How to clean melted polyester off of glass
October 29, 2006 11:48 AM   Subscribe

How do I remove melted polyester fabric from the glass window of a propane fireplace?

So, this morning, my daughter felt it was necessary to warm herself by the fire with her Barbie nightgown on. Luckily, she's just fine, but her nightgown, from the middle of her back down to the floor, has a huge melted hole in it.

The glass front of the fireplace has melted polyester mess on it, now. I've tried firing it up this afternoon until it was a gummy and soft mess, and scraping it off with a metal spatula, but that had limited success. I feel as if I'm just moving it around on the glass. I'm also worried about scoring the glass with the spatula. Unfortunately, plastic utensils don't seem to do anything to it, and I'm worried that they're just going to melt onto the hot glass as well.

Doing anything with the glass while it's cooled down doesn't seem to be effective at all.

Is there a compound or some method of removal that can get this off the glass? Bonus points if you can get me a solution in the next 3 hours, before my son's birthday party guests arrive.
posted by thanotopsis to Home & Garden (5 answers total)
Have you tried acetone, which is just regular nailpolish remover? I think polyester dissolves in acetone.

Be careful the fireplace is cold when you clean it and all the acetone has evaporated before you light it up again, as acetone is highly flammable.
posted by fvw at 12:05 PM on October 29, 2006

Razor blade? A spatula seems a little blunt for adhesive.
posted by Brian B. at 12:32 PM on October 29, 2006

Razor blade was my first thought. You can usually buy holders for them at the hardware store for this purpose. I would try to scrape while the fireplace was cold.
posted by davey_darling at 1:54 PM on October 29, 2006

Best answer: Don't reheat the doors to soften the melted material.

Polyester fiber used in children's sleepwear typically has a melting point of about 265° C (about 590° F), but much of it also has additional flame retardants injected as additives during manufacture, to maintain flame retardant characteristics through wash and wear through the life of the garment. Without any intent to sound judgemental or harsh, these additional additives and the natural tendency of polyester to melt away from an ignition source may be the reasons the child is not badly burned. But, once the fiber has melted, much of the anti-flame characteristics are gone. Heating the material to plasticity thereafter is the precursor condition for outgassing of semi-volatile gases and processes of destructive distallation, leading to additional fuel gas production.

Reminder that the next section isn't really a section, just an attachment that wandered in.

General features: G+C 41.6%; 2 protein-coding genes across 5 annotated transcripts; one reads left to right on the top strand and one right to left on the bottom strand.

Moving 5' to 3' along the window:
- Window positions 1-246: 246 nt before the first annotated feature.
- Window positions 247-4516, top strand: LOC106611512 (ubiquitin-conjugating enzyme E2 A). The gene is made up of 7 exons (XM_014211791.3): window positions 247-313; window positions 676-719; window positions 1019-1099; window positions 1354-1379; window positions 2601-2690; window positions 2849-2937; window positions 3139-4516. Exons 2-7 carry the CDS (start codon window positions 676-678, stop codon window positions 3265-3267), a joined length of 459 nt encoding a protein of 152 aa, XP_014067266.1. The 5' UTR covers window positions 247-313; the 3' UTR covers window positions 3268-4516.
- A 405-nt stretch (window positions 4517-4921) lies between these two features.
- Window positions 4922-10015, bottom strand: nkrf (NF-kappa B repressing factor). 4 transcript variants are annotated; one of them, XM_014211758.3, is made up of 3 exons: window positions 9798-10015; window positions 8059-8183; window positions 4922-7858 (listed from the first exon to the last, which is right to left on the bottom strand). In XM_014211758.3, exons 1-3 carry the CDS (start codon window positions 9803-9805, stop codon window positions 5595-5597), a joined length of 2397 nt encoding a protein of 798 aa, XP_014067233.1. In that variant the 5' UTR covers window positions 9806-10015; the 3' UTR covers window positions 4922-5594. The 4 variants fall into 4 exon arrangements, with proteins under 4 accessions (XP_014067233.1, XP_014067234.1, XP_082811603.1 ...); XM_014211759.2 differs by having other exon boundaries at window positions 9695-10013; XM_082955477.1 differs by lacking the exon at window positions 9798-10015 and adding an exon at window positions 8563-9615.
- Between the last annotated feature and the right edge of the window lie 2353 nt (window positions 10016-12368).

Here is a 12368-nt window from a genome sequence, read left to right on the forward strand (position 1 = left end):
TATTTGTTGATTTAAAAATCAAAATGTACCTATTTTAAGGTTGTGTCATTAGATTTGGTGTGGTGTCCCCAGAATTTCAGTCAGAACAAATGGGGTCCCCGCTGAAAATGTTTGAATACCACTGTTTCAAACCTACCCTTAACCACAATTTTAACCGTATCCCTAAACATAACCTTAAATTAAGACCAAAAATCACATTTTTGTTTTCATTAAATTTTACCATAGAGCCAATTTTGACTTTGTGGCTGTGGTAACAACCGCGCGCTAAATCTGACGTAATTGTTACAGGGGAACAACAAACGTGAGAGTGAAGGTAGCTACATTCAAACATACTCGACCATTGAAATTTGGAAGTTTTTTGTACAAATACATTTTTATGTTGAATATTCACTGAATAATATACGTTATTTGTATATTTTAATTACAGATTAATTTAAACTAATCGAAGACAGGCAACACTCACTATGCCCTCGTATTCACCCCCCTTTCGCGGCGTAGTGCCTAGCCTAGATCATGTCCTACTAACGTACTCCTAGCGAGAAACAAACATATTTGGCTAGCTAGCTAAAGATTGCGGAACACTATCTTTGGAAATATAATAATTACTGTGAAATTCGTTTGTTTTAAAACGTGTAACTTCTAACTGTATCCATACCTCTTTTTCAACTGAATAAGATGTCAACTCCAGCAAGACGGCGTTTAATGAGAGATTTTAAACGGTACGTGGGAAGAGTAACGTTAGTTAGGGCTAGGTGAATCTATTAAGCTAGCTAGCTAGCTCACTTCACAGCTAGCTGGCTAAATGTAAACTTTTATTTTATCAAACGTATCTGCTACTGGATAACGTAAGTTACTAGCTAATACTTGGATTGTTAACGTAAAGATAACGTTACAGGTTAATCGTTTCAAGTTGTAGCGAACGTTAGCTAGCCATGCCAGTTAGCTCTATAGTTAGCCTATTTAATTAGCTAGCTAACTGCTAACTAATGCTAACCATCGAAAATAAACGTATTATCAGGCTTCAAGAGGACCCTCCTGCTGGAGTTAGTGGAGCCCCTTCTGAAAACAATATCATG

In other words, heating the material up to make it "soft" is a great way to set it on fire, and cause it to outgas toxic chemicals while doing so. While there are probably only a few grams of material residue on the doors, you don't want to have that material turn into noxious combustion product in your living room. If you can't clean the doors while stone cold, with water based detergent solutions or purpose made glass fireplace door cleaning compounds, replace the doors, and count yourself lucky no greater damage was done. If you scratch the doors in attempting to clean them, replace the doors as well, as heating and cooling scratched glass encourages breakage, which can be very dangerous if the glass breaks out into the room, while very hot.
posted by paulsc at 1:56 PM on October 29, 2006

A steel spatula is too hard; you do risk scratching your glass by using one, and paulsc is not overstating the risk of a scratched fireplace pane.

You could try the edge of a silverplated spoon when the glass is cold. If you can get it down to a film, you can remove that with copper or brass mesh and Bon Ami, but make sure the mesh is not plated steel.
posted by jamjam at 2:40 PM on October 29, 2006

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